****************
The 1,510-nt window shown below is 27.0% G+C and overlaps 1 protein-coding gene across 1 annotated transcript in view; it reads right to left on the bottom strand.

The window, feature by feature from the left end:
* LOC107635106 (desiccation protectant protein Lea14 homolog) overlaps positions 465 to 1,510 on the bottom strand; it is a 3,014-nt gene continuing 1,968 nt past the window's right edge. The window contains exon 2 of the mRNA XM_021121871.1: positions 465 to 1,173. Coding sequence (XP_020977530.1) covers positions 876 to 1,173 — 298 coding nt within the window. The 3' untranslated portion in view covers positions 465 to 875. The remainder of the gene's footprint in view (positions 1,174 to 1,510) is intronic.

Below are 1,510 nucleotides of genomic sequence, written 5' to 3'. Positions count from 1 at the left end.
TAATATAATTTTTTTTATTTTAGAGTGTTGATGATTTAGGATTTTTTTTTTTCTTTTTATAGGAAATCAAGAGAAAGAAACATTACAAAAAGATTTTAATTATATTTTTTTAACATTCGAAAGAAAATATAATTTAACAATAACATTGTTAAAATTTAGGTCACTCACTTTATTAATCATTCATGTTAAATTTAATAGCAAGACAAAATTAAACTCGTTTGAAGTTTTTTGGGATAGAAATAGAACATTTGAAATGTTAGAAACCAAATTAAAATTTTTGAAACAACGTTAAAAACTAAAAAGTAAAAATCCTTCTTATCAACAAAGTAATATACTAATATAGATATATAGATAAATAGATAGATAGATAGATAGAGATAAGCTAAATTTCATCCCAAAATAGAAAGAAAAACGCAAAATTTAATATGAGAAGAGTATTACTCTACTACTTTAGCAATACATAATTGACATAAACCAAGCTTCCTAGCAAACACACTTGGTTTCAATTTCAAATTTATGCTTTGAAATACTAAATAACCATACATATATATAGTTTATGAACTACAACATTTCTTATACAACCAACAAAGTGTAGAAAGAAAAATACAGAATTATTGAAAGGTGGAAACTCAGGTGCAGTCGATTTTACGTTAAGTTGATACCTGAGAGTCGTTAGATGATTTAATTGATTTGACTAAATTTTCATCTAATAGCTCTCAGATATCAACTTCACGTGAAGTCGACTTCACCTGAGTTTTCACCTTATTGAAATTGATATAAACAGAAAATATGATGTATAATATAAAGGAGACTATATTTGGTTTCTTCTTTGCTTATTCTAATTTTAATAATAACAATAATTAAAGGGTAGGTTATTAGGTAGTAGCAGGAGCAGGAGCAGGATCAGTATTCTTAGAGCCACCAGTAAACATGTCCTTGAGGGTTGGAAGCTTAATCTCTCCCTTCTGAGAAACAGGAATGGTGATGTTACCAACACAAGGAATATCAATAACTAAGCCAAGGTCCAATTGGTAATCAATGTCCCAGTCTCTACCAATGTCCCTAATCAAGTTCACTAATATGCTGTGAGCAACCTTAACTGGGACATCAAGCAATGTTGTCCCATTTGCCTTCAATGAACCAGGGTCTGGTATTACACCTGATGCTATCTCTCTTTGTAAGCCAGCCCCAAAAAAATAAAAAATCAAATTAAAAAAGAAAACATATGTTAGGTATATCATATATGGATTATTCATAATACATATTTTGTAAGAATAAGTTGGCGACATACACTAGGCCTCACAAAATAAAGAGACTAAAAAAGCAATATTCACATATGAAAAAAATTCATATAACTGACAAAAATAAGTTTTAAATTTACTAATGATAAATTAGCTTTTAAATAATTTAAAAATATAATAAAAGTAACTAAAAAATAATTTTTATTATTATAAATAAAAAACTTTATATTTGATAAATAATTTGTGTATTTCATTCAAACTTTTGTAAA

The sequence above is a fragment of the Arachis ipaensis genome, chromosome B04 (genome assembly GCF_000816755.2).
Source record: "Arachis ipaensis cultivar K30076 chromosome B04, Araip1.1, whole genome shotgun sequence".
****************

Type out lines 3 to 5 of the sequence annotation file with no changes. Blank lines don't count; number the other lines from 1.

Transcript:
* LOC107635106 (desiccation protectant protein Lea14 homolog) overlaps positions 465 to 1,510 on the bottom strand; it is a 3,014-nt gene continuing 1,968 nt past the window's right edge. The window contains exon 2 of the mRNA XM_021121871.1: positions 465 to 1,173. Coding sequence (XP_020977530.1) covers positions 876 to 1,173 — 298 coding nt within the window. The 3' untranslated portion in view covers positions 465 to 875. The remainder of the gene's footprint in view (positions 1,174 to 1,510) is intronic.

Below are 1,510 nucleotides of genomic sequence, written 5' to 3'. Positions count from 1 at the left end.
TAATATAATTTTTTTTATTTTAGAGTGTTGATGATTTAGGATTTTTTTTTTTCTTTTTATAGGAAATCAAGAGAAAGAAACATTACAAAAAGATTTTAATTATATTTTTTTAACATTCGAAAGAAAATATAATTTAACAATAACATTGTTAAAATTTAGGTCACTCACTTTATTAATCATTCATGTTAAATTTAATAGCAAGACAAAATTAAACTCGTTTGAAGTTTTTTGGGATAGAAATAGAACATTTGAAATGTTAGAAACCAAATTAAAATTTTTGAAACAACGTTAAAAACTAAAAAGTAAAAATCCTTCTTATCAACAAAGTAATATACTAATATAGATATATAGATAAATAGATAGATAGATAGATAGAGATAAGCTAAATTTCATCCCAAAATAGAAAGAAAAACGCAAAATTTAATATGAGAAGAGTATTACTCTACTACTTTAGCAATACATAATTGACATAAACCAAGCTTCCTAGCAAACACACTTGGTTTCAATTTCAAATTTATGCTTTGAAATACTAAATAACCATACATATATATAGTTTATGAACTACAACATTTCTTATACAACCAACAAAGTGTAGAAAGAAAAATACAGAATTATTGAAAGGTGGAAACTCAGGTGCAGTCGATTTTACGTTAAGTTGATACCTGAGAGTCGTTAGATGATTTAATTGATTTGACTAAATTTTCATCTAATAGCTCTCAGATATCAACTTCACGTGAAGTCGACTTCACCTGAGTTTTCACCTTATTGAAATTGATATAAACAGAAAATATGATGTATAATATAAAGGAGACTATATTTGGTTTCTTCTTTGCTTATTCTAATTTTAATAATAACAATAATTAAAGGGTAGGTTATTAGGTAGTAGCAGGAGCAGGAGCAGGATCAGTATTCTTAGAGCCACCAGTAAACATGTCCTTGAGGGTTGGAAGCTTAATCTCTCCCTTCTGAGAAACAGGAATGGTGATGTTACCAACACAAGGAATATCAATAACTAAGCCAAGGTCCAATTGGTAATCAATGTCCCAGTCTCTACCAATGTCCCTAATCAAGTTCACTAATATGCTGTGAGCAACCTTAACTGGGACATCAAGCAATGTTGTCCCATTTGCCTTCAATGAACCAGGGTCTGGTATTACACCTGATGCTATCTCTCTTTGTAAGCCAGCCCCAAAAAAATAAAAAATCAAATTAAAAAAGAAAACATATGTTAGGTATATCATATATGGATTATTCATAATACATATTTTGTAAGAATAAGTTGGCGACATACACTAGGCCTCACAAAATAAAGAGACTAAAAAAGCAATATTCACATATGAAAAAAATTCATATAACTGACAAAAATAAGTTTTAAATTTACTAATGATAAATTAGCTTTTAAATAATTTAAAAATATAATAAAAGTAACTAAAAAATAATTTTTATTATTATAAATAAAAAACTTTATATTTGATAAATAATTTGTGTATTTCATTCAAACTTTTGTAAA